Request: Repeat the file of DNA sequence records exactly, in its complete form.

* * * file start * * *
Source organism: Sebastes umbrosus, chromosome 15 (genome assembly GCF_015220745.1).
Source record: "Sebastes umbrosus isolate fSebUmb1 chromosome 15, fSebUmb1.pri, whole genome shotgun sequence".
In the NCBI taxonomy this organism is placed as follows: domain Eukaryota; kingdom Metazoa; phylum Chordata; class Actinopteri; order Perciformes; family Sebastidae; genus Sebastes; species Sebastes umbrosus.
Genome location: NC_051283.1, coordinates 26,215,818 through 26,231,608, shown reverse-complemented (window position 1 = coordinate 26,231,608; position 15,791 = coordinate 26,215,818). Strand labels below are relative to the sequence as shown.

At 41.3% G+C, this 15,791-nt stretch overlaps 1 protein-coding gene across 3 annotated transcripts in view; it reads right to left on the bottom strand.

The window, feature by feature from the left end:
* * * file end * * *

Source organism: Sebastes umbrosus, chromosome 15 (genome assembly GCF_015220745.1).
Source record: "Sebastes umbrosus isolate fSebUmb1 chromosome 15, fSebUmb1.pri, whole genome shotgun sequence".
In the NCBI taxonomy this organism is placed as follows: domain Eukaryota; kingdom Metazoa; phylum Chordata; class Actinopteri; order Perciformes; family Sebastidae; genus Sebastes; species Sebastes umbrosus.
Genome location: NC_051283.1, coordinates 26,215,818 through 26,231,608, shown reverse-complemented (window position 1 = coordinate 26,231,608; position 15,791 = coordinate 26,215,818). Strand labels below are relative to the sequence as shown.

At 41.3% G+C, this 15,791-nt stretch overlaps 1 protein-coding gene across 3 annotated transcripts in view; it reads right to left on the bottom strand.

The window, feature by feature from the left end: